Ready for Testing!
Phase 1: Damn Yankee Usability
Sprint 2, October 25 — November 8
The goal of this sprint was to finish all of Damn Yankee to get it ready for testing, and then to test it. We did not end up getting to test during this sprint, but we were able to finish all the construction, so that we will be able to test during sprint 3.
The mechanical subteam worked on revitalizing Damn Yankee. In sprint 1, the team was held back by having too general of a goal, so in this sprint they broke the project down into more specific components: the hatch, the rigging, the rudder, and the servos. The hatch had already been laser-cut, so the subteam attached it and made a silicone seal to make it watertight. The rigging was sorted out, and new hooks and swivels were added to keep it from getting tangled or slipping off. They also drilled a new hole in the jib club, which allowed it to be attached backwards from the way it was — which should result in a more stable jib, although this remains to be seen in testing. The rudder key was resolved fairly easily, and it was found that the rudder works as-is with hardly any modification. The only issue surrounding the rudder is that the hole it mounts in may not be watertight, which, again, must be investigated further. The mechanical and electrical subteams worked together to install the servos that will control the sails and rudder. The servos were mounted into the boat and connected to the belts that attach them to the thing they are supposed to operate. The only task besides testing that the mechanical team didn’t get to this sprint was making and mounting a waterproof box for the electronics to go in. The team already has a waterproof box, but some holes must be drilled in it so that wires can run in and out, and then the holes must be resealed with the wires in them. On the last day of this sprint, the team sealed these holes with silicon, but the box has not yet been mounted in the boat. Looking forward at next sprint, the mechanical subteam will be focused first on testing, and then on making any modifications or repairs that come up as a result of the testing.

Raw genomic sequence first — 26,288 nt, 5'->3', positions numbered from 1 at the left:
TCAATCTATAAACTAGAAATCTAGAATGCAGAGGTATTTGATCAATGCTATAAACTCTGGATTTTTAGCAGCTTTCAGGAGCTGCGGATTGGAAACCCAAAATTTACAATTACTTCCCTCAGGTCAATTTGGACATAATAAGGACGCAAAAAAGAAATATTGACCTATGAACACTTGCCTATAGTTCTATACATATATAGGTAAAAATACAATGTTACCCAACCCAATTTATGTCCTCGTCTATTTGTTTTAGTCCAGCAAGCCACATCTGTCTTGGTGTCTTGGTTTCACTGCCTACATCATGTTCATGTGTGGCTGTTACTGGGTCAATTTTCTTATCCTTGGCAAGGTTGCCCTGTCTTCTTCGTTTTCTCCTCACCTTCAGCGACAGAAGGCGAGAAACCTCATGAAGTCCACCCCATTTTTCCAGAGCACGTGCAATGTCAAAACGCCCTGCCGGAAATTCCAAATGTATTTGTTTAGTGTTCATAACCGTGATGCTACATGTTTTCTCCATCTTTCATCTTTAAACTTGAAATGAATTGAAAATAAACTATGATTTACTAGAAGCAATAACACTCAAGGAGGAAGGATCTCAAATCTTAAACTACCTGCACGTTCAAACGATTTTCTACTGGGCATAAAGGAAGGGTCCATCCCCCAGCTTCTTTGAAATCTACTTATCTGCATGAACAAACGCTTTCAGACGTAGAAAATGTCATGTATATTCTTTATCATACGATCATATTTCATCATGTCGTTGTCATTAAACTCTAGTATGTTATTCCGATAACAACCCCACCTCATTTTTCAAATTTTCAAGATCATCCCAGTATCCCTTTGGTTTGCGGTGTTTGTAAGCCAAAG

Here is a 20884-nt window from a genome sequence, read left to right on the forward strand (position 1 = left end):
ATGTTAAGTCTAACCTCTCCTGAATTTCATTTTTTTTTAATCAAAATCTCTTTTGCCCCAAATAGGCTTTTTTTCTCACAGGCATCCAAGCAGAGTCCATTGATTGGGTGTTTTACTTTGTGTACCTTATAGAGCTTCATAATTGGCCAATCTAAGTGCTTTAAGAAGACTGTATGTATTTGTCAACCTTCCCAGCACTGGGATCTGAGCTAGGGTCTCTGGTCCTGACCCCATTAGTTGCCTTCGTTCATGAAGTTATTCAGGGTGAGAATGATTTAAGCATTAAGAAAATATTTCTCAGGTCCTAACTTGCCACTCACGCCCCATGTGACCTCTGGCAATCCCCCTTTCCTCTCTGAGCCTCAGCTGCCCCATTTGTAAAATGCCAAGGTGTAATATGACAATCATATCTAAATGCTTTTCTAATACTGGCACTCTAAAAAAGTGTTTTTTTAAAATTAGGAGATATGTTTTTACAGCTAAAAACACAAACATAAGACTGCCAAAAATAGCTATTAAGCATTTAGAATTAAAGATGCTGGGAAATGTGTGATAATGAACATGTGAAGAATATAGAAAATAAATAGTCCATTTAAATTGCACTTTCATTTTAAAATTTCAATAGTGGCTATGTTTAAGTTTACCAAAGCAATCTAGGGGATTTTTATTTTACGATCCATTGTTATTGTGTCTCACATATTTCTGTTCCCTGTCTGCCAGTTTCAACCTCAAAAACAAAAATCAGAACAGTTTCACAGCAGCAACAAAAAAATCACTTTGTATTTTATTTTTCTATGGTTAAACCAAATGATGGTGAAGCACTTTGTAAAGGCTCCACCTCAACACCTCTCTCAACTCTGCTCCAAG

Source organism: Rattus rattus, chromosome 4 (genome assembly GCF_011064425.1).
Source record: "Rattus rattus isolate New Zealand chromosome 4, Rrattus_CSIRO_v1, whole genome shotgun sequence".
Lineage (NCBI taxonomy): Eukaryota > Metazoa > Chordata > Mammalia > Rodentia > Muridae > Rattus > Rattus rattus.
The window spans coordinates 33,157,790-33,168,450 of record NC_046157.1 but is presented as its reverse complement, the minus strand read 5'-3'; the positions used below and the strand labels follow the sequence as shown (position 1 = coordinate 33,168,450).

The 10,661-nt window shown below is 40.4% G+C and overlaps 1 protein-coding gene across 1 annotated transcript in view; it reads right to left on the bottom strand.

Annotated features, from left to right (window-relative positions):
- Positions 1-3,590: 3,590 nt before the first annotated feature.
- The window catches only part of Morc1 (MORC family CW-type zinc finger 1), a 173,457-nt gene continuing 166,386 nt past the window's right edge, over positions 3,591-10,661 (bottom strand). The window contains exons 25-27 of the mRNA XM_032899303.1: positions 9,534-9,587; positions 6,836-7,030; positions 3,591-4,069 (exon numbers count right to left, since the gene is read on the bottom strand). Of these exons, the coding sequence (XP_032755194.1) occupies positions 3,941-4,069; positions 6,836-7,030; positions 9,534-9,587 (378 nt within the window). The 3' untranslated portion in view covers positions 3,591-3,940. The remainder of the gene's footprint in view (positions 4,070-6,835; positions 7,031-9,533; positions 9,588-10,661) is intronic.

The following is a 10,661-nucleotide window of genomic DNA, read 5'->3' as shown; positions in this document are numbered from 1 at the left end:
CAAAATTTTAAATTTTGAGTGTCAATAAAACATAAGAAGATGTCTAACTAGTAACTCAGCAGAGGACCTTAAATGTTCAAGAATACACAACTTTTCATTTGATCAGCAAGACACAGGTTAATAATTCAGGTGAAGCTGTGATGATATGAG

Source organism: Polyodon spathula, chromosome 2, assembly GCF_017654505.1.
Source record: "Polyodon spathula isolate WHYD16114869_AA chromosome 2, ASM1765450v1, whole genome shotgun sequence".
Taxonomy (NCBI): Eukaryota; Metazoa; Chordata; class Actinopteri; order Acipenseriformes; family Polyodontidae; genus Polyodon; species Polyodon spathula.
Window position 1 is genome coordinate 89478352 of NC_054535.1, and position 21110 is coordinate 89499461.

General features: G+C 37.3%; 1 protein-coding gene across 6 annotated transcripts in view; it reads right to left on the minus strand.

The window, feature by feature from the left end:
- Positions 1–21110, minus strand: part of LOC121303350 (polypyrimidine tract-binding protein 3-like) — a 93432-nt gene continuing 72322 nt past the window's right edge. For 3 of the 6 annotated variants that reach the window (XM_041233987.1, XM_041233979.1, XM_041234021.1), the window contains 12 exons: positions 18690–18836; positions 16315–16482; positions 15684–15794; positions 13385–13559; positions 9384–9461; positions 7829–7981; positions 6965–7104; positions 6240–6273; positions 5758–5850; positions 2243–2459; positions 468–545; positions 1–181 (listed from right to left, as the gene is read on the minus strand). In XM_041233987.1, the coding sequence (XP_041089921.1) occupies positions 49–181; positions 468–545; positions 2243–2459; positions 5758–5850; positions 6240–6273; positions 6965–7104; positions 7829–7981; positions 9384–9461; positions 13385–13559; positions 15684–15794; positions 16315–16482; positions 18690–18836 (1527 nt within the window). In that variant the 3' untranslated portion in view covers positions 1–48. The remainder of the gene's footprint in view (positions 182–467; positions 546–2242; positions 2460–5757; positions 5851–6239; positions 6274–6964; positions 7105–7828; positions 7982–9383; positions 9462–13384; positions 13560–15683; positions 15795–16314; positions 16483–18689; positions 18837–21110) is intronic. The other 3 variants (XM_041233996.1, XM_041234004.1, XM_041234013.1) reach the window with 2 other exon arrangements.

Software finished fixing the Dynamixel motors and wrote Python modules to control them via the Spektrum RC controller. All the motors work when plugged into a laptop running Linux, but they are experiencing trouble communicating with the Dynamixels on the embedded ODROID computer running Linux on an ARM processor. Software also began learning ROS by controlling a Neato robot. By the end of the sprint, they were able to control the Neato with the RC controller. Electrical finalized all the components that needed to go in the waterproof box and handed it off to Mechanical to seal with silicone.
This sprint was much more productive than the last one, largely due to better planning on the part of both subteams and the team as a whole. As of the end of the sprint, we have a finished “first draft” from each subteam: the boat is built but untested, and the RC control is functional but only tested on the vacuum, not the boat. For both subteams, testing is the next step, so that will be the focus of the third sprint. This testing can happen in a few different ways. Some parts can be tested on their own, for example the watertight box can be submerged to test the seal, but other parts, such as the rigging, can only be tested with the entire boat. The main goal of next sprint will be to do a test of all the systems together, which would mean putting the boat in the water and sailing around. We will probably use Babson’s pool for this, with some sort of fan system to simulate wind.
~ Eric Jacobsen (Mechanical subteam)